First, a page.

SAO PAULO, Oct 28 (Reuters) - Chinese commodities trader COFCO International is investing in its cane processing plants in Brazil to expand ethanol production, as it expects that next season the fuel will again give better returns than sugar.
COFCO is building new distillation columns and tanks at three of its four plants in Brazil, to increase ethanol capacity, the company’s global head of soft commodities Marcelo de Andrade told reporters during the sidelines of Datagro 2019 International Conference on Sugar and Ethanol.
The investment indicates the Chinese trader does not see any significant improvement on sugar prices in the short term, betting ethanol will still generate more profits for Brazil-based mills, as it has for the last two seasons.
“The outlook continues to be favorable to ethanol. The sugar market is flattened, there is too much sugar in India,” Andrade said.
He said the sugar market would need to rise to around 14 cents per pound to start to attract sugar sales from India. “There is this gap in the market, Indian sugar stocks, so I think we will have another year in the current level of prices,” he said.
The COFCO executive said Brazilian mills would likely start to favor sugar production over ethanol only when prices reach a level around 15 cents per pound. On Monday, New York raw sugar prices were quoted at around 12.50 cents per pound.
Brazilian mills reached a record low cane allocation to sugar production last season at 35%, directing 65% to produce ethanol. They are on the way to have a similar low sugar allocation in the current season, as ethanol prices and demand remain strong in the local market.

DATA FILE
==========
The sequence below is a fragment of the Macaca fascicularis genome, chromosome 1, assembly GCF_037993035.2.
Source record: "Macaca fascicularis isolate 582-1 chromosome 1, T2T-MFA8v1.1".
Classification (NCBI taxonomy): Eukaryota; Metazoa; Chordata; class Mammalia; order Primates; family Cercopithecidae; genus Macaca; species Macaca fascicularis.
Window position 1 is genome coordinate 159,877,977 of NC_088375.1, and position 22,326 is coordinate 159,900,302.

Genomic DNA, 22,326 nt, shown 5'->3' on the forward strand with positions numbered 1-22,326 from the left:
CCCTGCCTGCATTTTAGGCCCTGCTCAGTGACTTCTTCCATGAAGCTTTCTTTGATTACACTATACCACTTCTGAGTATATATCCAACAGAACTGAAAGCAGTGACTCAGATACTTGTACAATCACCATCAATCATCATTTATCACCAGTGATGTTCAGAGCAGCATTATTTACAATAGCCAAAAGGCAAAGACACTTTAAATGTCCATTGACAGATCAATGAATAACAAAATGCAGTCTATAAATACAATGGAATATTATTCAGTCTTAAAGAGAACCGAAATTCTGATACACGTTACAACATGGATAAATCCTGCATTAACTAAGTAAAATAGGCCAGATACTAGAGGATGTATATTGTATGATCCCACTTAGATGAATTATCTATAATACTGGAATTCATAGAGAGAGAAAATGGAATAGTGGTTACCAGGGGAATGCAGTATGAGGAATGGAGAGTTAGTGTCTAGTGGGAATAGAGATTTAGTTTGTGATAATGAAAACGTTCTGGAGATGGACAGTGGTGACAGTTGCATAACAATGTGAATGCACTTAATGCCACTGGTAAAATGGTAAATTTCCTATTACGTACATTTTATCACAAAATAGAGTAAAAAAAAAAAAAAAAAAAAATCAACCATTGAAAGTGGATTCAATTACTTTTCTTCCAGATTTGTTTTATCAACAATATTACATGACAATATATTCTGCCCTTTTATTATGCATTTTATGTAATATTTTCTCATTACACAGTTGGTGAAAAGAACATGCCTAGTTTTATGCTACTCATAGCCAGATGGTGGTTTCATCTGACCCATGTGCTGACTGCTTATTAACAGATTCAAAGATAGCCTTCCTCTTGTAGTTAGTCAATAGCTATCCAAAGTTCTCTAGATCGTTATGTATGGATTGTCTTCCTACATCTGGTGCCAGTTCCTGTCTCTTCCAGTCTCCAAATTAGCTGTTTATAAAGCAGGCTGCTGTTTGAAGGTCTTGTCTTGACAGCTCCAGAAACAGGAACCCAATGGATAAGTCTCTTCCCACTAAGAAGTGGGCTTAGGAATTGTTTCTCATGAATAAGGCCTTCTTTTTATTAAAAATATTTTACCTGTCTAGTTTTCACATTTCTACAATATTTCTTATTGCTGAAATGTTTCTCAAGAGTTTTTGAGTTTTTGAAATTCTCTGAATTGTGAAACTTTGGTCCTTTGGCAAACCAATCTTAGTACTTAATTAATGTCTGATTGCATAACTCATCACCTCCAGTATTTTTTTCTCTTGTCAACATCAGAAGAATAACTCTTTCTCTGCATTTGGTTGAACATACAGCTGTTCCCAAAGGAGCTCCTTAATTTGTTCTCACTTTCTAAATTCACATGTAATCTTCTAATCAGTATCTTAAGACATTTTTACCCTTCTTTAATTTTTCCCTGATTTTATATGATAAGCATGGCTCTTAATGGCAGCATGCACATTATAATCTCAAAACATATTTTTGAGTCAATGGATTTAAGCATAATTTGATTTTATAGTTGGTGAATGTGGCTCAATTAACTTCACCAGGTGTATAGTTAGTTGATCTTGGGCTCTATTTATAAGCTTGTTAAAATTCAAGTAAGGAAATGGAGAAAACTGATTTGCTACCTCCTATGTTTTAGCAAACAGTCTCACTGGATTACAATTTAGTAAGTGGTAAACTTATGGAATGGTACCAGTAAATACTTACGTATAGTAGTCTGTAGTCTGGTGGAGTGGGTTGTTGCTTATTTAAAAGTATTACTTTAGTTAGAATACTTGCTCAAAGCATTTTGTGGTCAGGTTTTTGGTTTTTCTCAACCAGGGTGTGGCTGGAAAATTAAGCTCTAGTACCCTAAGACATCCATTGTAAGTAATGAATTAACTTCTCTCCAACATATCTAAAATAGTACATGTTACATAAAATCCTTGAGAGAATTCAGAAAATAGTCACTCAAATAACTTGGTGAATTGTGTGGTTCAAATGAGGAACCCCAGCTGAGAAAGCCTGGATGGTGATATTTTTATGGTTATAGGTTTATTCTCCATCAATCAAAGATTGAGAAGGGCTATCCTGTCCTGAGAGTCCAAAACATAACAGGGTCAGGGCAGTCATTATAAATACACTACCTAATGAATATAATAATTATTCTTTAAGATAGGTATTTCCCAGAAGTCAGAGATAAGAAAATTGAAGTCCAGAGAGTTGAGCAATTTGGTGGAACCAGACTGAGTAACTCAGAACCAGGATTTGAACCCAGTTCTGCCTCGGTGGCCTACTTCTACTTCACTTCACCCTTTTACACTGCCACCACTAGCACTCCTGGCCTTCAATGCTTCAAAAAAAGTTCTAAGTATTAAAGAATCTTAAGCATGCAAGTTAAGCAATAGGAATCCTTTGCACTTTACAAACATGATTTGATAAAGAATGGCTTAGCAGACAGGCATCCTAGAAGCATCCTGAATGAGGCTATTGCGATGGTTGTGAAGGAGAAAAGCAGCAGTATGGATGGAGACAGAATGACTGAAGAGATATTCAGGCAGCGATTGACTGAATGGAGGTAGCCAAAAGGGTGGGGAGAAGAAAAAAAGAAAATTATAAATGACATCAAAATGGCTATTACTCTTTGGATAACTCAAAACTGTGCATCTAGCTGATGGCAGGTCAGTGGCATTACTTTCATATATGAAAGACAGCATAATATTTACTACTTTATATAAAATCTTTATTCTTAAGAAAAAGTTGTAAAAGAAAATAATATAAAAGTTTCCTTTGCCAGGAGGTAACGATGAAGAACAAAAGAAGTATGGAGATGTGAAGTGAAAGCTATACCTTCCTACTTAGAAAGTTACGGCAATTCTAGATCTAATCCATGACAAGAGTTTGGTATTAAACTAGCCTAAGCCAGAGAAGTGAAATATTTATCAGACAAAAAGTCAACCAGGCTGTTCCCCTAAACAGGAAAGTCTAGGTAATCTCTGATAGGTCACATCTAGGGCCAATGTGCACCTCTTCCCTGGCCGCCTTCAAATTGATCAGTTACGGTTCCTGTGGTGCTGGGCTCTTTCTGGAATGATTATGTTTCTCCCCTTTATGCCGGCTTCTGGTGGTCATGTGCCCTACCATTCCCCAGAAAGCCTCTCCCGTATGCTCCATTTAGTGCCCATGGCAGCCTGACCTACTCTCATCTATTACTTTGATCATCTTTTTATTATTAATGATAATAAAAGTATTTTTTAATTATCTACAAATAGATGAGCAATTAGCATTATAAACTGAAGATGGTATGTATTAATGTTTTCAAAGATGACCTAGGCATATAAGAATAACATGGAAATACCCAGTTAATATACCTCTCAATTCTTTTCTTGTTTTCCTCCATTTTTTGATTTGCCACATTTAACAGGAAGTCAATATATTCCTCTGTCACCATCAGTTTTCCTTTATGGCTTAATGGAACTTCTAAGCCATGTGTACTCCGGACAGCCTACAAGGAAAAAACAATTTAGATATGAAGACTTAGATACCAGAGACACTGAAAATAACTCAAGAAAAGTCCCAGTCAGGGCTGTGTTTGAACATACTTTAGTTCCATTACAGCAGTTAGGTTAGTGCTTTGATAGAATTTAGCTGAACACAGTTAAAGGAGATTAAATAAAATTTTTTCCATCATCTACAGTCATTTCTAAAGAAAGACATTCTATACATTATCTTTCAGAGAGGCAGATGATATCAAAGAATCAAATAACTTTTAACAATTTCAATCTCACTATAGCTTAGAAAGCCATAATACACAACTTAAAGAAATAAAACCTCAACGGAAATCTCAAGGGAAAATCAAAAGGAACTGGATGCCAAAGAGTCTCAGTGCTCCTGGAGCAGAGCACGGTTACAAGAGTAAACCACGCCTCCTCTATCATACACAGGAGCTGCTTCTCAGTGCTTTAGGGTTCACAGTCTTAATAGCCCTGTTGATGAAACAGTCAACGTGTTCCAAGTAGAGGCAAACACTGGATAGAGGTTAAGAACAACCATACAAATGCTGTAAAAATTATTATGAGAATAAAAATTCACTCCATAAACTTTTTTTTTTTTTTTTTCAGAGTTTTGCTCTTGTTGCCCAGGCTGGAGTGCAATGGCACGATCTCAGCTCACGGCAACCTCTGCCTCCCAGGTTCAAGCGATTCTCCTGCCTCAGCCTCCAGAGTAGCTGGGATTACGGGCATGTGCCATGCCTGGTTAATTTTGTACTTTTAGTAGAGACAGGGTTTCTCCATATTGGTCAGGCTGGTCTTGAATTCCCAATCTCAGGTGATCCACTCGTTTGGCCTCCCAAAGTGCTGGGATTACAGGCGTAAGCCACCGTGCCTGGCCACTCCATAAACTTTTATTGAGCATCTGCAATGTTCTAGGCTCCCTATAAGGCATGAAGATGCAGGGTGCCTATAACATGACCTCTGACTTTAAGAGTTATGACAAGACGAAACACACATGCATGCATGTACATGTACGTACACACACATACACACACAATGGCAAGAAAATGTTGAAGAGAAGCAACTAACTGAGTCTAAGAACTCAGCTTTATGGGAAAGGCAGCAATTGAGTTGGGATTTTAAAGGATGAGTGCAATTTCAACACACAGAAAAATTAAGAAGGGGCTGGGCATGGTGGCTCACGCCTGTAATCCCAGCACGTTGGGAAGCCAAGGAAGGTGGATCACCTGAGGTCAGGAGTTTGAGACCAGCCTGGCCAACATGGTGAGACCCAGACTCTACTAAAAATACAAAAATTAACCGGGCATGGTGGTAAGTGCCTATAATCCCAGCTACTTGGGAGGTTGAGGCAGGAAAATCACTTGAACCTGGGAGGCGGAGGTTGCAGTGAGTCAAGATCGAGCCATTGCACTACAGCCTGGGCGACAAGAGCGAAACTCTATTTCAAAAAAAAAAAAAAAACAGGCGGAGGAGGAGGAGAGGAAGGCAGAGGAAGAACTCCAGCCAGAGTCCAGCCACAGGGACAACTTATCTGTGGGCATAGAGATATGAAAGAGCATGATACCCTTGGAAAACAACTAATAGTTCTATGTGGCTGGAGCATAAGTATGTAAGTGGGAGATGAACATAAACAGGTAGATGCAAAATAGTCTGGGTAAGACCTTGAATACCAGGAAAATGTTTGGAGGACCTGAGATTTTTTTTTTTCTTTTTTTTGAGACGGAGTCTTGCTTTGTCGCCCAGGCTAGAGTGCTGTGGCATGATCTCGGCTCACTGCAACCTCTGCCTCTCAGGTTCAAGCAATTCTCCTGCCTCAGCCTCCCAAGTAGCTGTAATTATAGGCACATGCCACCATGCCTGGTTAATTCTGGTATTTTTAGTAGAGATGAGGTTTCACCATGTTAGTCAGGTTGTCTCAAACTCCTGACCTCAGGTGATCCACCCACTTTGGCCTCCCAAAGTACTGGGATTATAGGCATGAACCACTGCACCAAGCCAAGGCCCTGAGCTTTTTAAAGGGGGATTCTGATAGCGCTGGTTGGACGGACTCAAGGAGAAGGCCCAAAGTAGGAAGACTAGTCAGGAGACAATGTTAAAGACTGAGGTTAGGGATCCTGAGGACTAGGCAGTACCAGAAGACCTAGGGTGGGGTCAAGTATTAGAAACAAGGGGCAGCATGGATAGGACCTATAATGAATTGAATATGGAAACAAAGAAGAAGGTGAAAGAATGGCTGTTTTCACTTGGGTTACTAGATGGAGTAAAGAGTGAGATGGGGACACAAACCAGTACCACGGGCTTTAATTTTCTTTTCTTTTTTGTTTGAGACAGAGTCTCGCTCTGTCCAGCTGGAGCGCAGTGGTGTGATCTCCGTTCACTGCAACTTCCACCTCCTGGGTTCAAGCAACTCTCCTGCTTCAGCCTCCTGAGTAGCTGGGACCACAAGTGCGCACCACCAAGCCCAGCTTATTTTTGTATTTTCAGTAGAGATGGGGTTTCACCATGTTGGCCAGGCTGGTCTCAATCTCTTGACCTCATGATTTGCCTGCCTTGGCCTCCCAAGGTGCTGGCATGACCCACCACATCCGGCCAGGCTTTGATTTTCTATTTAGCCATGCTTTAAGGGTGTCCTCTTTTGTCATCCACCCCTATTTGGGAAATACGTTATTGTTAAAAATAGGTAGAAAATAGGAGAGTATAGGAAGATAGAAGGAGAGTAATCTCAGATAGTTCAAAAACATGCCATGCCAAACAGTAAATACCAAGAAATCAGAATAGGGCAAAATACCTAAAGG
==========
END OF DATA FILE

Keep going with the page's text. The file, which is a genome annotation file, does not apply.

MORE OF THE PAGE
Andrade said that with the investments it will be able to shift its production mix 10 percentage points toward ethanol.
The company will crush around 15.2 million tonnes of cane this season, and plans to increase crushing to 17 million tonnes next season.
The executive said the Chinese company was still seeking acquisition targets in the Brazilian sugar industry, but has yet to find the right one.
“I have never had so much pressure from COFCO to buy mills as I have now,” he said, adding that the mills he evaluated so far had too many problems related to debt and lack of operational licenses, since those companies have ceased to pay taxes and other obligations due to the difficult financial condition. (Reporting by Marcelo Teixeira; Editing by David Gregorio)
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